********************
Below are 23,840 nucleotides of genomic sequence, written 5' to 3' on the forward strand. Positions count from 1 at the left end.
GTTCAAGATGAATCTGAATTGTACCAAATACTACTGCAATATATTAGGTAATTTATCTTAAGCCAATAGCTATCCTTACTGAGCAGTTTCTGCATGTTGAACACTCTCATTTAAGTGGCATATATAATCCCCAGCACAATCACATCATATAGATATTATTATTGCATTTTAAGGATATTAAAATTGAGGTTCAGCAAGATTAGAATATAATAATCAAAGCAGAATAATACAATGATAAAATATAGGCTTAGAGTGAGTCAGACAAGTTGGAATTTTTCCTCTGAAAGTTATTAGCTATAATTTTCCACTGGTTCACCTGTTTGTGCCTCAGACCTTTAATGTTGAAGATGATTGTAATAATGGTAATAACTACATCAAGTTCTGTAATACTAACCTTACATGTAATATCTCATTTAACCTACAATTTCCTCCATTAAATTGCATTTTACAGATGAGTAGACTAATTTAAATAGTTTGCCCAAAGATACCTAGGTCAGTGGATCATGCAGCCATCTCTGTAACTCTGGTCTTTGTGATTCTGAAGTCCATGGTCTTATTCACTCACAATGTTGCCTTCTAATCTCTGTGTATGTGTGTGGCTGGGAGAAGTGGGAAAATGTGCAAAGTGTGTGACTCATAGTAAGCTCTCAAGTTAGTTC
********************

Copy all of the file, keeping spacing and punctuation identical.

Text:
Below are 23,840 nucleotides of genomic sequence, written 5' to 3' on the forward strand. Positions count from 1 at the left end.
GTTCAAGATGAATCTGAATTGTACCAAATACTACTGCAATATATTAGGTAATTTATCTTAAGCCAATAGCTATCCTTACTGAGCAGTTTCTGCATGTTGAACACTCTCATTTAAGTGGCATATATAATCCCCAGCACAATCACATCATATAGATATTATTATTGCATTTTAAGGATATTAAAATTGAGGTTCAGCAAGATTAGAATATAATAATCAAAGCAGAATAATACAATGATAAAATATAGGCTTAGAGTGAGTCAGACAAGTTGGAATTTTTCCTCTGAAAGTTATTAGCTATAATTTTCCACTGGTTCACCTGTTTGTGCCTCAGACCTTTAATGTTGAAGATGATTGTAATAATGGTAATAACTACATCAAGTTCTGTAATACTAACCTTACATGTAATATCTCATTTAACCTACAATTTCCTCCATTAAATTGCATTTTACAGATGAGTAGACTAATTTAAATAGTTTGCCCAAAGATACCTAGGTCAGTGGATCATGCAGCCATCTCTGTAACTCTGGTCTTTGTGATTCTGAAGTCCATGGTCTTATTCACTCACAATGTTGCCTTCTAATCTCTGTGTATGTGTGTGGCTGGGAGAAGTGGGAAAATGTGCAAAGTGTGTGACTCATAGTAAGCTCTCAAGTTAGTTC